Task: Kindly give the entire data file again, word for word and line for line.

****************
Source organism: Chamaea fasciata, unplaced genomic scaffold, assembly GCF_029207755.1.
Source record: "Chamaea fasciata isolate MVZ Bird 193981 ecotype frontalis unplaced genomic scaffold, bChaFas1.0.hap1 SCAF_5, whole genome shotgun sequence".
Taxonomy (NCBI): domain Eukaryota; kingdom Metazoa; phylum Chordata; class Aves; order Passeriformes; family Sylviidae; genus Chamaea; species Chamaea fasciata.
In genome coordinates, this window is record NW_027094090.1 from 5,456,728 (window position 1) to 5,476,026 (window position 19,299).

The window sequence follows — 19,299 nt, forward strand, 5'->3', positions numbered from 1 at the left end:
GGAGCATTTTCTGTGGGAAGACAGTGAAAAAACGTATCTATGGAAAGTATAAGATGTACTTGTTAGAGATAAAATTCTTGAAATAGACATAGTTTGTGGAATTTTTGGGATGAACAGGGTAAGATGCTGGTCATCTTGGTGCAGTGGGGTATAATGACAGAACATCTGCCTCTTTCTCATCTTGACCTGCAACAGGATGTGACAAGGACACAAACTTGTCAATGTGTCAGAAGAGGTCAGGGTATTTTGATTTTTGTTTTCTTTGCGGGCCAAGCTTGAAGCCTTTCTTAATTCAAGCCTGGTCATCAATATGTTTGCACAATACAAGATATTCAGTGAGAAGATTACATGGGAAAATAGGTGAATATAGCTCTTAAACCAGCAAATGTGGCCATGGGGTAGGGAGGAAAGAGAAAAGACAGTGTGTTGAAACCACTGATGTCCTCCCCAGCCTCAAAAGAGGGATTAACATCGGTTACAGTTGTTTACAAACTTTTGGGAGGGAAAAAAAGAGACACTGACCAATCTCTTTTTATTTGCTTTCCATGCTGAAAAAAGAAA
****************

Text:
Source organism: Chamaea fasciata, unplaced genomic scaffold, assembly GCF_029207755.1.
Source record: "Chamaea fasciata isolate MVZ Bird 193981 ecotype frontalis unplaced genomic scaffold, bChaFas1.0.hap1 SCAF_5, whole genome shotgun sequence".
Taxonomy (NCBI): domain Eukaryota; kingdom Metazoa; phylum Chordata; class Aves; order Passeriformes; family Sylviidae; genus Chamaea; species Chamaea fasciata.
In genome coordinates, this window is record NW_027094090.1 from 5,456,728 (window position 1) to 5,476,026 (window position 19,299).

The window sequence follows — 19,299 nt, forward strand, 5'->3', positions numbered from 1 at the left end:
GGAGCATTTTCTGTGGGAAGACAGTGAAAAAACGTATCTATGGAAAGTATAAGATGTACTTGTTAGAGATAAAATTCTTGAAATAGACATAGTTTGTGGAATTTTTGGGATGAACAGGGTAAGATGCTGGTCATCTTGGTGCAGTGGGGTATAATGACAGAACATCTGCCTCTTTCTCATCTTGACCTGCAACAGGATGTGACAAGGACACAAACTTGTCAATGTGTCAGAAGAGGTCAGGGTATTTTGATTTTTGTTTTCTTTGCGGGCCAAGCTTGAAGCCTTTCTTAATTCAAGCCTGGTCATCAATATGTTTGCACAATACAAGATATTCAGTGAGAAGATTACATGGGAAAATAGGTGAATATAGCTCTTAAACCAGCAAATGTGGCCATGGGGTAGGGAGGAAAGAGAAAAGACAGTGTGTTGAAACCACTGATGTCCTCCCCAGCCTCAAAAGAGGGATTAACATCGGTTACAGTTGTTTACAAACTTTTGGGAGGGAAAAAAAGAGACACTGACCAATCTCTTTTTATTTGCTTTCCATGCTGAAAAAAGAAA